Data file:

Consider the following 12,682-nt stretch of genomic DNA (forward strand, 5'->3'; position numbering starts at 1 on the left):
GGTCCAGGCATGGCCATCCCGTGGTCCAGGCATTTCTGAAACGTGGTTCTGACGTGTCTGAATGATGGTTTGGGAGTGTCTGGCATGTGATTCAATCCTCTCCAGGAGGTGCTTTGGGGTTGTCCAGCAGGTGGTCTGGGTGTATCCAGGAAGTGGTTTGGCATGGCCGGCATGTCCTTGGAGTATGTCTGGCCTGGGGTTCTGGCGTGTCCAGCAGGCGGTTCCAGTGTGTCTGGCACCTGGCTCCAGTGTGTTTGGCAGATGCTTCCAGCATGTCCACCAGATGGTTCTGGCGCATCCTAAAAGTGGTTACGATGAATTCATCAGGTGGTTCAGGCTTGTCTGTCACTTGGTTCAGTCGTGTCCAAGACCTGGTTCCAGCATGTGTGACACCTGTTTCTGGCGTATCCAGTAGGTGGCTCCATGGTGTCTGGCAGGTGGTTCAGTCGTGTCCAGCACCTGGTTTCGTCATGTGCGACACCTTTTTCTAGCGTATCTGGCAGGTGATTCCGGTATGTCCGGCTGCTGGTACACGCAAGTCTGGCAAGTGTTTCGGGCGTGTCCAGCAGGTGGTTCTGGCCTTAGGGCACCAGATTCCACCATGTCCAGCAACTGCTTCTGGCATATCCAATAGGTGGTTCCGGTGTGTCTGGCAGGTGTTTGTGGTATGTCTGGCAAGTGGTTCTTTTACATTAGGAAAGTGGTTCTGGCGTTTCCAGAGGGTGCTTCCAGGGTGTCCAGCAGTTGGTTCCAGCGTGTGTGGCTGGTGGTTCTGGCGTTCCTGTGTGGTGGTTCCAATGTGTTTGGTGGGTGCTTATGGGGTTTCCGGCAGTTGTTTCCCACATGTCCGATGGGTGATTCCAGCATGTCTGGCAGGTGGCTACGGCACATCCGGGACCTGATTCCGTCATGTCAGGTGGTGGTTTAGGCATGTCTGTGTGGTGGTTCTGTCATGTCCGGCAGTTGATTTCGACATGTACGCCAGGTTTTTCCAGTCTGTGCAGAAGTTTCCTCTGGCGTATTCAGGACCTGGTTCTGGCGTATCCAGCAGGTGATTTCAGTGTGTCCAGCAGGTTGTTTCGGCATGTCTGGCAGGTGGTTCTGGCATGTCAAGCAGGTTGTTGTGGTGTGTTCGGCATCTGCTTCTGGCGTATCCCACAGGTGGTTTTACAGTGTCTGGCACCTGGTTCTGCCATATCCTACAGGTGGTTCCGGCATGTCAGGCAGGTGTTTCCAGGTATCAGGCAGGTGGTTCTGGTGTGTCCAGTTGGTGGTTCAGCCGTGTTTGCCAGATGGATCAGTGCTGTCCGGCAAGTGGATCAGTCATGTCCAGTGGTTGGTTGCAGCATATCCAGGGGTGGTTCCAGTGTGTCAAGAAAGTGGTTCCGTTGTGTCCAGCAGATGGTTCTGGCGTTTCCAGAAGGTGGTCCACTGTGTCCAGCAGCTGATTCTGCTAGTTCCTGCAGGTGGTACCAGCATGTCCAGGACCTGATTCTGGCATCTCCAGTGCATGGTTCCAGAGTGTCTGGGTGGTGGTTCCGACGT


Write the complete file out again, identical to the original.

Consider the following 12,682-nt stretch of genomic DNA (forward strand, 5'->3'; position numbering starts at 1 on the left):
GGTCCAGGCATGGCCATCCCGTGGTCCAGGCATTTCTGAAACGTGGTTCTGACGTGTCTGAATGATGGTTTGGGAGTGTCTGGCATGTGATTCAATCCTCTCCAGGAGGTGCTTTGGGGTTGTCCAGCAGGTGGTCTGGGTGTATCCAGGAAGTGGTTTGGCATGGCCGGCATGTCCTTGGAGTATGTCTGGCCTGGGGTTCTGGCGTGTCCAGCAGGCGGTTCCAGTGTGTCTGGCACCTGGCTCCAGTGTGTTTGGCAGATGCTTCCAGCATGTCCACCAGATGGTTCTGGCGCATCCTAAAAGTGGTTACGATGAATTCATCAGGTGGTTCAGGCTTGTCTGTCACTTGGTTCAGTCGTGTCCAAGACCTGGTTCCAGCATGTGTGACACCTGTTTCTGGCGTATCCAGTAGGTGGCTCCATGGTGTCTGGCAGGTGGTTCAGTCGTGTCCAGCACCTGGTTTCGTCATGTGCGACACCTTTTTCTAGCGTATCTGGCAGGTGATTCCGGTATGTCCGGCTGCTGGTACACGCAAGTCTGGCAAGTGTTTCGGGCGTGTCCAGCAGGTGGTTCTGGCCTTAGGGCACCAGATTCCACCATGTCCAGCAACTGCTTCTGGCATATCCAATAGGTGGTTCCGGTGTGTCTGGCAGGTGTTTGTGGTATGTCTGGCAAGTGGTTCTTTTACATTAGGAAAGTGGTTCTGGCGTTTCCAGAGGGTGCTTCCAGGGTGTCCAGCAGTTGGTTCCAGCGTGTGTGGCTGGTGGTTCTGGCGTTCCTGTGTGGTGGTTCCAATGTGTTTGGTGGGTGCTTATGGGGTTTCCGGCAGTTGTTTCCCACATGTCCGATGGGTGATTCCAGCATGTCTGGCAGGTGGCTACGGCACATCCGGGACCTGATTCCGTCATGTCAGGTGGTGGTTTAGGCATGTCTGTGTGGTGGTTCTGTCATGTCCGGCAGTTGATTTCGACATGTACGCCAGGTTTTTCCAGTCTGTGCAGAAGTTTCCTCTGGCGTATTCAGGACCTGGTTCTGGCGTATCCAGCAGGTGATTTCAGTGTGTCCAGCAGGTTGTTTCGGCATGTCTGGCAGGTGGTTCTGGCATGTCAAGCAGGTTGTTGTGGTGTGTTCGGCATCTGCTTCTGGCGTATCCCACAGGTGGTTTTACAGTGTCTGGCACCTGGTTCTGCCATATCCTACAGGTGGTTCCGGCATGTCAGGCAGGTGTTTCCAGGTATCAGGCAGGTGGTTCTGGTGTGTCCAGTTGGTGGTTCAGCCGTGTTTGCCAGATGGATCAGTGCTGTCCGGCAAGTGGATCAGTCATGTCCAGTGGTTGGTTGCAGCATATCCAGGGGTGGTTCCAGTGTGTCAAGAAAGTGGTTCCGTTGTGTCCAGCAGATGGTTCTGGCGTTTCCAGAAGGTGGTCCACTGTGTCCAGCAGCTGATTCTGCTAGTTCCTGCAGGTGGTACCAGCATGTCCAGGACCTGATTCTGGCATCTCCAGTGCATGGTTCCAGAGTGTCTGGGTGGTGGTTCCGACGT